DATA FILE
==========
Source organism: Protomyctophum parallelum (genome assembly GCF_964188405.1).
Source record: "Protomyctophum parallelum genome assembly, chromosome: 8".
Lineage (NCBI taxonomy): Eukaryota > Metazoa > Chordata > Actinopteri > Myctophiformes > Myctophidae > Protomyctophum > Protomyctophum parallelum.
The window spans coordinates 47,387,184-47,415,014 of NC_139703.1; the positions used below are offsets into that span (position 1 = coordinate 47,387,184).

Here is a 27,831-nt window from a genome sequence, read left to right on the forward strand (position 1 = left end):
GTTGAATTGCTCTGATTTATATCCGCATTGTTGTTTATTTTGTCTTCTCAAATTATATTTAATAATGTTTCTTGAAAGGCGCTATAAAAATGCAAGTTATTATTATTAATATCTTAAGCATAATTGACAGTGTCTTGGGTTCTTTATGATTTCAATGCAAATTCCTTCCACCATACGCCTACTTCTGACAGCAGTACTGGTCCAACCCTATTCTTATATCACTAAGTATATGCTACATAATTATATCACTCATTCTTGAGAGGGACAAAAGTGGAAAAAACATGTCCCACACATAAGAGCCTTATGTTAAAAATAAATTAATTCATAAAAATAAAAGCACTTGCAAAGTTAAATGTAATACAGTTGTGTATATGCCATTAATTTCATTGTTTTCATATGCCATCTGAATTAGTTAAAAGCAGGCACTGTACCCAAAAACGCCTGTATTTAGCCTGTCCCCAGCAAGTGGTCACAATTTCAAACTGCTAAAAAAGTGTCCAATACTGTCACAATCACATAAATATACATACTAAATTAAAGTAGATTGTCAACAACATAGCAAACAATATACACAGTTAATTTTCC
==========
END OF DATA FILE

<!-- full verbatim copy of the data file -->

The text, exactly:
Source organism: Protomyctophum parallelum (genome assembly GCF_964188405.1).
Source record: "Protomyctophum parallelum genome assembly, chromosome: 8".
Lineage (NCBI taxonomy): Eukaryota > Metazoa > Chordata > Actinopteri > Myctophiformes > Myctophidae > Protomyctophum > Protomyctophum parallelum.
The window spans coordinates 47,387,184-47,415,014 of NC_139703.1; the positions used below are offsets into that span (position 1 = coordinate 47,387,184).

Here is a 27,831-nt window from a genome sequence, read left to right on the forward strand (position 1 = left end):
GTTGAATTGCTCTGATTTATATCCGCATTGTTGTTTATTTTGTCTTCTCAAATTATATTTAATAATGTTTCTTGAAAGGCGCTATAAAAATGCAAGTTATTATTATTAATATCTTAAGCATAATTGACAGTGTCTTGGGTTCTTTATGATTTCAATGCAAATTCCTTCCACCATACGCCTACTTCTGACAGCAGTACTGGTCCAACCCTATTCTTATATCACTAAGTATATGCTACATAATTATATCACTCATTCTTGAGAGGGACAAAAGTGGAAAAAACATGTCCCACACATAAGAGCCTTATGTTAAAAATAAATTAATTCATAAAAATAAAAGCACTTGCAAAGTTAAATGTAATACAGTTGTGTATATGCCATTAATTTCATTGTTTTCATATGCCATCTGAATTAGTTAAAAGCAGGCACTGTACCCAAAAACGCCTGTATTTAGCCTGTCCCCAGCAAGTGGTCACAATTTCAAACTGCTAAAAAAGTGTCCAATACTGTCACAATCACATAAATATACATACTAAATTAAAGTAGATTGTCAACAACATAGCAAACAATATACACAGTTAATTTTCC